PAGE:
As she explains “most people think that dance and geekery are opposites”, but Nadira refers to herself as the The Belly Dance Geek. Nadira nails why this mix of personality traits works so well: “Knowledge and creativity are like chocolate and peanut butter. When you put them together, the results are delicious.” This month, Nadira is finishing up her online course, “Make Your First Belly Dance Video”, which is a step-by-step roadmap to making your first instructional DVD. Her first “video grandbabies” are just starting to come out!
The home-study version will be available soon at:
Nadira has two instructional DVDs out focused on mastering the art of improvisation – The Improvisational Toolkit Volumes 1 and 2* – and shares some of her tips and advice with us this week in an interview:
Q. What’s one thing you would tell a student that’s struggling with getting their movements to feel fluid and natural?
A. Be patient! Learning technique is a brain-teaser for your body. Your brain has to figure out how to organize your muscles to create the move, and that takes time and repetition. In the meantime, your movements will feel tense and awkard, but that is totally normal. That means that you’re on the right track – so keep working on it.
Q. What advice would you give to a teacher who wants to add more improvisation to their class?
A. When you put on some music and say “now dance!”, that’s like teaching someone to swim by throwing them in the deep end of the pool. The trial & error method does work (it’s how I learned!), but it’s terrifying. Many students will give up out of fear.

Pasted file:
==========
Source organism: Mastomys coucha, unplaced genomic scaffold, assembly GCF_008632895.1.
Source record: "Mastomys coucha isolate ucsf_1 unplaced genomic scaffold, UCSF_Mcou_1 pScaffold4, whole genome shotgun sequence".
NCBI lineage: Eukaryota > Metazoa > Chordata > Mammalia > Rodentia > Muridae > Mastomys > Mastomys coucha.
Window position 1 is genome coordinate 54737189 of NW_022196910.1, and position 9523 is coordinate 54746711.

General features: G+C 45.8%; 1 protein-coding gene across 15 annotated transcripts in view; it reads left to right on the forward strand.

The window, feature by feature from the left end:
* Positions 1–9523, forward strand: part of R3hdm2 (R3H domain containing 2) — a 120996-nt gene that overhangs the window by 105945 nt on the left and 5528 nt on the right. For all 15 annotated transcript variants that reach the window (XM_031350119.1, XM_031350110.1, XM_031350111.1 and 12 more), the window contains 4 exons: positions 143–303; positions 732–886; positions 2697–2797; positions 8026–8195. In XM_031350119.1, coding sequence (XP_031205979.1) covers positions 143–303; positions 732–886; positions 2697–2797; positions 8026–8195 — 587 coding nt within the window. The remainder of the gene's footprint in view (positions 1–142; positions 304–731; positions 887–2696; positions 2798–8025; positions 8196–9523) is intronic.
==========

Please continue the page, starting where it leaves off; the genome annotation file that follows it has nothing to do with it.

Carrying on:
Instead, try to create a safe zone, so improv drills feel like a doable challenge. This is all about reducing pressure:
- Reduce the pressure to be “good”: make it clear that you’re not asking them to “dance” or “perform”, just to “play with some movement ideas”.
- Reduce time pressure: encourage them to repeat the same move as many times as they need to before starting a new idea.
- Reduce overwhelm: give them small, specific instructions. “Ok, now dance!” is terrifying. “Travel forward, using any step you’d like” is specific and manageable.
Q. What would you say to calm a student who is nervous about a performance?
A. Big band artist Jimmy Lunceford got it right: ” ’tain’t what you do, it’s the way that you do it.”
The audience won’t remember what you do on stage; they only remember how you made them feel. And the best way to make them feel good is to have fun yourself.
So relax, enjoy yourself, and smile at people. And whatever happens, remember: you meant to do that, and it was AWESOME.
*you can use coupon code: nadira to take 20% off Nadira’s DVD downloads this week only! expires 10/31/13!